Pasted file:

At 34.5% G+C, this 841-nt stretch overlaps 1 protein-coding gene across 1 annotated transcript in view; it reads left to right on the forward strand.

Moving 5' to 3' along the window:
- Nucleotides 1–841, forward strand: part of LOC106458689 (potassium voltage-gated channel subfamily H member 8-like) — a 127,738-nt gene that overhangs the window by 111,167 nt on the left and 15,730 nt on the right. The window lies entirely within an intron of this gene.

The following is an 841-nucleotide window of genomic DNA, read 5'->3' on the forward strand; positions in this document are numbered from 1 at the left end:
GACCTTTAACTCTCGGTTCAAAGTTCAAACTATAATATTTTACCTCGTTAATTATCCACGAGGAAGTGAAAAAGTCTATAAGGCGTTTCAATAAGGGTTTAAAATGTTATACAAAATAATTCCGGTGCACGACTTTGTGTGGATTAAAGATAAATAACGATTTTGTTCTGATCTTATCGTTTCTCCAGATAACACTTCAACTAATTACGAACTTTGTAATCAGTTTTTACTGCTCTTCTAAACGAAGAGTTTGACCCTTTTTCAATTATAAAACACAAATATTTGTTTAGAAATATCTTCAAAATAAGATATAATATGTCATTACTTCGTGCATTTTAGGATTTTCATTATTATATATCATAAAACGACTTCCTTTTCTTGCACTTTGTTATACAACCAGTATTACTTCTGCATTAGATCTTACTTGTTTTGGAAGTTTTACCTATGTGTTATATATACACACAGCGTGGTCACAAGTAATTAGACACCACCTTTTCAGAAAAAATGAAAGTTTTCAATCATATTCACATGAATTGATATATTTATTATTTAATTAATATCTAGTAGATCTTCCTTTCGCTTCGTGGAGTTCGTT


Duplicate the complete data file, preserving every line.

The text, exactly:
At 34.5% G+C, this 841-nt stretch overlaps 1 protein-coding gene across 1 annotated transcript in view; it reads left to right on the forward strand.

Moving 5' to 3' along the window:
- Nucleotides 1–841, forward strand: part of LOC106458689 (potassium voltage-gated channel subfamily H member 8-like) — a 127,738-nt gene that overhangs the window by 111,167 nt on the left and 15,730 nt on the right. The window lies entirely within an intron of this gene.

The following is an 841-nucleotide window of genomic DNA, read 5'->3' on the forward strand; positions in this document are numbered from 1 at the left end:
GACCTTTAACTCTCGGTTCAAAGTTCAAACTATAATATTTTACCTCGTTAATTATCCACGAGGAAGTGAAAAAGTCTATAAGGCGTTTCAATAAGGGTTTAAAATGTTATACAAAATAATTCCGGTGCACGACTTTGTGTGGATTAAAGATAAATAACGATTTTGTTCTGATCTTATCGTTTCTCCAGATAACACTTCAACTAATTACGAACTTTGTAATCAGTTTTTACTGCTCTTCTAAACGAAGAGTTTGACCCTTTTTCAATTATAAAACACAAATATTTGTTTAGAAATATCTTCAAAATAAGATATAATATGTCATTACTTCGTGCATTTTAGGATTTTCATTATTATATATCATAAAACGACTTCCTTTTCTTGCACTTTGTTATACAACCAGTATTACTTCTGCATTAGATCTTACTTGTTTTGGAAGTTTTACCTATGTGTTATATATACACACAGCGTGGTCACAAGTAATTAGACACCACCTTTTCAGAAAAAATGAAAGTTTTCAATCATATTCACATGAATTGATATATTTATTATTTAATTAATATCTAGTAGATCTTCCTTTCGCTTCGTGGAGTTCGTT